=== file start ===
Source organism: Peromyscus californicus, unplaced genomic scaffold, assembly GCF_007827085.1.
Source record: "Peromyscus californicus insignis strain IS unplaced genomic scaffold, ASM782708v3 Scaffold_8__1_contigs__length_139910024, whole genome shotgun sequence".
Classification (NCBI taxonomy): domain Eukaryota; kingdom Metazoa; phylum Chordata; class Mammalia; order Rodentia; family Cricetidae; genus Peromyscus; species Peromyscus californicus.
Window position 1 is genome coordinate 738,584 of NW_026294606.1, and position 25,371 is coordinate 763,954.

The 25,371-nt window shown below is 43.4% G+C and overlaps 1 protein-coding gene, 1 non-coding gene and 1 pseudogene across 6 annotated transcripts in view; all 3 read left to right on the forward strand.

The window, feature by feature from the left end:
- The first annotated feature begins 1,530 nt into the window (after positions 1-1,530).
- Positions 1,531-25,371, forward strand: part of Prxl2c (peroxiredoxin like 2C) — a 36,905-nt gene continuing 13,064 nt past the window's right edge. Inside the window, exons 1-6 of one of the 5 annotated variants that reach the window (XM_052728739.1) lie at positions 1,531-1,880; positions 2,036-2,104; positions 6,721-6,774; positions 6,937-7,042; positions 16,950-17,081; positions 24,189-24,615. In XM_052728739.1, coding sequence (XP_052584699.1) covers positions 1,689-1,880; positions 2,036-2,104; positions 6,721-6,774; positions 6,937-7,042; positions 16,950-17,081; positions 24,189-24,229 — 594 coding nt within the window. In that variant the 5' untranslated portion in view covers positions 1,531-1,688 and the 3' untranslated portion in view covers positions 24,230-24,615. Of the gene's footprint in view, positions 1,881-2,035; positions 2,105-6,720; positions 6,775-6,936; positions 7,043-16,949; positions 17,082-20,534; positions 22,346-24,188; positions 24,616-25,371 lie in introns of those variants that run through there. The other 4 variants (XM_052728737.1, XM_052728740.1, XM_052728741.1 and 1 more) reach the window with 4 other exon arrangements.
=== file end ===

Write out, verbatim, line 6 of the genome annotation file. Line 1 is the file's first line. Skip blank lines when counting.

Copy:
The window, feature by feature from the left end: